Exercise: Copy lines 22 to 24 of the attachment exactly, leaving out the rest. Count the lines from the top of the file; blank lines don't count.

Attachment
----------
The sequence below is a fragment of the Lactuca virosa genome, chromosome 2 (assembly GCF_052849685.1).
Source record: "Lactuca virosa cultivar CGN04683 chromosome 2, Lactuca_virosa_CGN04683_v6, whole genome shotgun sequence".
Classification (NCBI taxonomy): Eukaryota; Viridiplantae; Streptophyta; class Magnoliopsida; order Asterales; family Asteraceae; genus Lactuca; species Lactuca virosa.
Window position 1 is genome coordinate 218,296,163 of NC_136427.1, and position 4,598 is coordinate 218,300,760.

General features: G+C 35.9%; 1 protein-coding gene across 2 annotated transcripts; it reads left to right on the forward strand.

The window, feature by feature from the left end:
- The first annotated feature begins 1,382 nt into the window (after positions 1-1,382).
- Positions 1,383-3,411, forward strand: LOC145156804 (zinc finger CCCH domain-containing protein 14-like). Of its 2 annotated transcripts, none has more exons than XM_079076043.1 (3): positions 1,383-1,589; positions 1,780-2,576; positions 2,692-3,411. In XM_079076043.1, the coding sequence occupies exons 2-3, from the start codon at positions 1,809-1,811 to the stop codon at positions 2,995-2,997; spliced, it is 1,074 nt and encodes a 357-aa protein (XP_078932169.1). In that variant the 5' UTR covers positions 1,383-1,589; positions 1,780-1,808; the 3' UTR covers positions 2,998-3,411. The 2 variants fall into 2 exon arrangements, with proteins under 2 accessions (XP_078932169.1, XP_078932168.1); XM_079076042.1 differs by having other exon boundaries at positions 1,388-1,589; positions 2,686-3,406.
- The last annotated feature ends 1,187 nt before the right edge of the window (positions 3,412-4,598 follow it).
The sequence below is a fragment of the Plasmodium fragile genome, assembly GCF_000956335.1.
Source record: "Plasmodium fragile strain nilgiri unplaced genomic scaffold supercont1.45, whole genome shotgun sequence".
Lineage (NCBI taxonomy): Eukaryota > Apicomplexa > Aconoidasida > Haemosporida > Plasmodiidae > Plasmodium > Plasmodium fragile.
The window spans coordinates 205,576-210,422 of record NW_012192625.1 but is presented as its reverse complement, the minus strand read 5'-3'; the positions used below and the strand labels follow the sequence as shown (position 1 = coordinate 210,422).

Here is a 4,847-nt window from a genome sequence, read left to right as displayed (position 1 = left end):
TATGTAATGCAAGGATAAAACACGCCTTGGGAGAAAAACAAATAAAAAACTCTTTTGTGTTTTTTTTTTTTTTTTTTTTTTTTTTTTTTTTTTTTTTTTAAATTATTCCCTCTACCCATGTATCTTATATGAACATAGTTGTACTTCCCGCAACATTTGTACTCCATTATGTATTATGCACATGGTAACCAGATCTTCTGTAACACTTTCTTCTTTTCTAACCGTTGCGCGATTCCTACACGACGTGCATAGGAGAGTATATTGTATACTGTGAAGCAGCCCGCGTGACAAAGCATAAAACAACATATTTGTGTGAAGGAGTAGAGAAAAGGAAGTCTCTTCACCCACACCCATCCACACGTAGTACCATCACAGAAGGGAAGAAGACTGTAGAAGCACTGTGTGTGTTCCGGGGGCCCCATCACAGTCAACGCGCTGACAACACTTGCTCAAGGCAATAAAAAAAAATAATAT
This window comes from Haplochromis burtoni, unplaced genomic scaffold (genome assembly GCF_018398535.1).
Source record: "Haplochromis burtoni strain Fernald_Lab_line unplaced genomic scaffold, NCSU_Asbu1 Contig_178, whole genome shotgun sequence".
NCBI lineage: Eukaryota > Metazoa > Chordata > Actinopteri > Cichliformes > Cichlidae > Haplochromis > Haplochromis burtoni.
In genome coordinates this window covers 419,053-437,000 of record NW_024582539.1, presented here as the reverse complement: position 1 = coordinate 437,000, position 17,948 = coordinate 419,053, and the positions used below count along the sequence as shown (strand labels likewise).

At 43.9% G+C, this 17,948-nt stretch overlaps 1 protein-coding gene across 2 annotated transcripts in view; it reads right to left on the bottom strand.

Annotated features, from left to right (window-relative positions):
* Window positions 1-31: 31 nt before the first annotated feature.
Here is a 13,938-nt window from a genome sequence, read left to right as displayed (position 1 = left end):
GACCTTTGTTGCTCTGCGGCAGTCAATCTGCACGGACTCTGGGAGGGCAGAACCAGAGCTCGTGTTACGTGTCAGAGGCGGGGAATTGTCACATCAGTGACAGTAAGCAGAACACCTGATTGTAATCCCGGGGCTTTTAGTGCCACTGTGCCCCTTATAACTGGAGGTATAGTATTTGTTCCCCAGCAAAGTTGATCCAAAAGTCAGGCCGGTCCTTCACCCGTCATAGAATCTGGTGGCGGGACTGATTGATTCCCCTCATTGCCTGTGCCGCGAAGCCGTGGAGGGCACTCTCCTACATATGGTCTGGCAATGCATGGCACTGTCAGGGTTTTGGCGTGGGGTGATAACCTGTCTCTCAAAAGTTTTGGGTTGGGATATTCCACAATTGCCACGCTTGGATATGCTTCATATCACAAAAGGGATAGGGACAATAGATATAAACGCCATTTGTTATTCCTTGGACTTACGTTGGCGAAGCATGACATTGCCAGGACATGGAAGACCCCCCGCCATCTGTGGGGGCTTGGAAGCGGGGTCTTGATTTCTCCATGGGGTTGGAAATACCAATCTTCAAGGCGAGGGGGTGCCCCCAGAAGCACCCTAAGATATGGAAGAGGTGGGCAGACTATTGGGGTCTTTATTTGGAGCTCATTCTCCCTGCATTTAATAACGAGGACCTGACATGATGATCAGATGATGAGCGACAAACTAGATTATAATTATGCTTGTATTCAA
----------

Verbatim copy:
* Window positions 1-31: 31 nt before the first annotated feature.
Here is a 13,938-nt window from a genome sequence, read left to right as displayed (position 1 = left end):
GACCTTTGTTGCTCTGCGGCAGTCAATCTGCACGGACTCTGGGAGGGCAGAACCAGAGCTCGTGTTACGTGTCAGAGGCGGGGAATTGTCACATCAGTGACAGTAAGCAGAACACCTGATTGTAATCCCGGGGCTTTTAGTGCCACTGTGCCCCTTATAACTGGAGGTATAGTATTTGTTCCCCAGCAAAGTTGATCCAAAAGTCAGGCCGGTCCTTCACCCGTCATAGAATCTGGTGGCGGGACTGATTGATTCCCCTCATTGCCTGTGCCGCGAAGCCGTGGAGGGCACTCTCCTACATATGGTCTGGCAATGCATGGCACTGTCAGGGTTTTGGCGTGGGGTGATAACCTGTCTCTCAAAAGTTTTGGGTTGGGATATTCCACAATTGCCACGCTTGGATATGCTTCATATCACAAAAGGGATAGGGACAATAGATATAAACGCCATTTGTTATTCCTTGGACTTACGTTGGCGAAGCATGACATTGCCAGGACATGGAAGACCCCCCGCCATCTGTGGGGGCTTGGAAGCGGGGTCTTGATTTCTCCATGGGGTTGGAAATACCAATCTTCAAGGCGAGGGGGTGCCCCCAGAAGCACCCTAAGATATGGAAGAGGTGGGCAGACTATTGGGGTCTTTATTTGGAGCTCATTCTCCCTGCATTTAATAACGAGGACCTGACATGATGATCAGATGATGAGCGACAAACTAGATTATAATTATGCTTGTATTCAA